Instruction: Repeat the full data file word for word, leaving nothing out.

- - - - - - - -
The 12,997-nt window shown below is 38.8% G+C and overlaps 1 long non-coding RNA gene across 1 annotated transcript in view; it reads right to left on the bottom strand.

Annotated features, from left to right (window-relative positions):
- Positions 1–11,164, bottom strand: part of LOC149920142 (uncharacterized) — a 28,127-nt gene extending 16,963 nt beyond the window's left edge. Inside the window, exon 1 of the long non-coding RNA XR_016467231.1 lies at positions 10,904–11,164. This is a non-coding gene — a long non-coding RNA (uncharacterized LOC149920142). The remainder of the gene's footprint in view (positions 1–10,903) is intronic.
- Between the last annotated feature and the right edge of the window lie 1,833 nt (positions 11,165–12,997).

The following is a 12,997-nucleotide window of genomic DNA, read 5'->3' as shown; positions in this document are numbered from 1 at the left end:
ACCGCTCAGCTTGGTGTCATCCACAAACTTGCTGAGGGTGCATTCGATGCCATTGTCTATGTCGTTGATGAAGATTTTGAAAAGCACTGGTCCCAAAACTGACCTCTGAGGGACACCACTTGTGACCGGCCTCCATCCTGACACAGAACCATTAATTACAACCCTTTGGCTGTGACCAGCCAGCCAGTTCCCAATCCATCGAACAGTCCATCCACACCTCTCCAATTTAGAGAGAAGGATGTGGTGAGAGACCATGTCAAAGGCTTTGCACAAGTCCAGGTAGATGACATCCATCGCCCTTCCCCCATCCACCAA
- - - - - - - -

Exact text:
The 12,997-nt window shown below is 38.8% G+C and overlaps 1 long non-coding RNA gene across 1 annotated transcript in view; it reads right to left on the bottom strand.

Annotated features, from left to right (window-relative positions):
- Positions 1–11,164, bottom strand: part of LOC149920142 (uncharacterized) — a 28,127-nt gene extending 16,963 nt beyond the window's left edge. Inside the window, exon 1 of the long non-coding RNA XR_016467231.1 lies at positions 10,904–11,164. This is a non-coding gene — a long non-coding RNA (uncharacterized LOC149920142). The remainder of the gene's footprint in view (positions 1–10,903) is intronic.
- Between the last annotated feature and the right edge of the window lie 1,833 nt (positions 11,165–12,997).

The following is a 12,997-nucleotide window of genomic DNA, read 5'->3' as shown; positions in this document are numbered from 1 at the left end:
ACCGCTCAGCTTGGTGTCATCCACAAACTTGCTGAGGGTGCATTCGATGCCATTGTCTATGTCGTTGATGAAGATTTTGAAAAGCACTGGTCCCAAAACTGACCTCTGAGGGACACCACTTGTGACCGGCCTCCATCCTGACACAGAACCATTAATTACAACCCTTTGGCTGTGACCAGCCAGCCAGTTCCCAATCCATCGAACAGTCCATCCACACCTCTCCAATTTAGAGAGAAGGATGTGGTGAGAGACCATGTCAAAGGCTTTGCACAAGTCCAGGTAGATGACATCCATCGCCCTTCCCCCATCCACCAA